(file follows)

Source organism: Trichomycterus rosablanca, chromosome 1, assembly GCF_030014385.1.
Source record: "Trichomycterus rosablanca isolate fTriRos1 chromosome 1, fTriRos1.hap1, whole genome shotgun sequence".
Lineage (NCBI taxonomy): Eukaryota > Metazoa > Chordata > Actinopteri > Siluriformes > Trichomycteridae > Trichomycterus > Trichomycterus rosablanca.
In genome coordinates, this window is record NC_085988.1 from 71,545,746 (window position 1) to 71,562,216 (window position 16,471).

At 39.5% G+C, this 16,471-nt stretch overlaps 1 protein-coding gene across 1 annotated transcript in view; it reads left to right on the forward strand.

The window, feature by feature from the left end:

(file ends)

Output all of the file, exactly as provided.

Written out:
Source organism: Trichomycterus rosablanca, chromosome 1, assembly GCF_030014385.1.
Source record: "Trichomycterus rosablanca isolate fTriRos1 chromosome 1, fTriRos1.hap1, whole genome shotgun sequence".
Lineage (NCBI taxonomy): Eukaryota > Metazoa > Chordata > Actinopteri > Siluriformes > Trichomycteridae > Trichomycterus > Trichomycterus rosablanca.
In genome coordinates, this window is record NC_085988.1 from 71,545,746 (window position 1) to 71,562,216 (window position 16,471).

At 39.5% G+C, this 16,471-nt stretch overlaps 1 protein-coding gene across 1 annotated transcript in view; it reads left to right on the forward strand.

The window, feature by feature from the left end: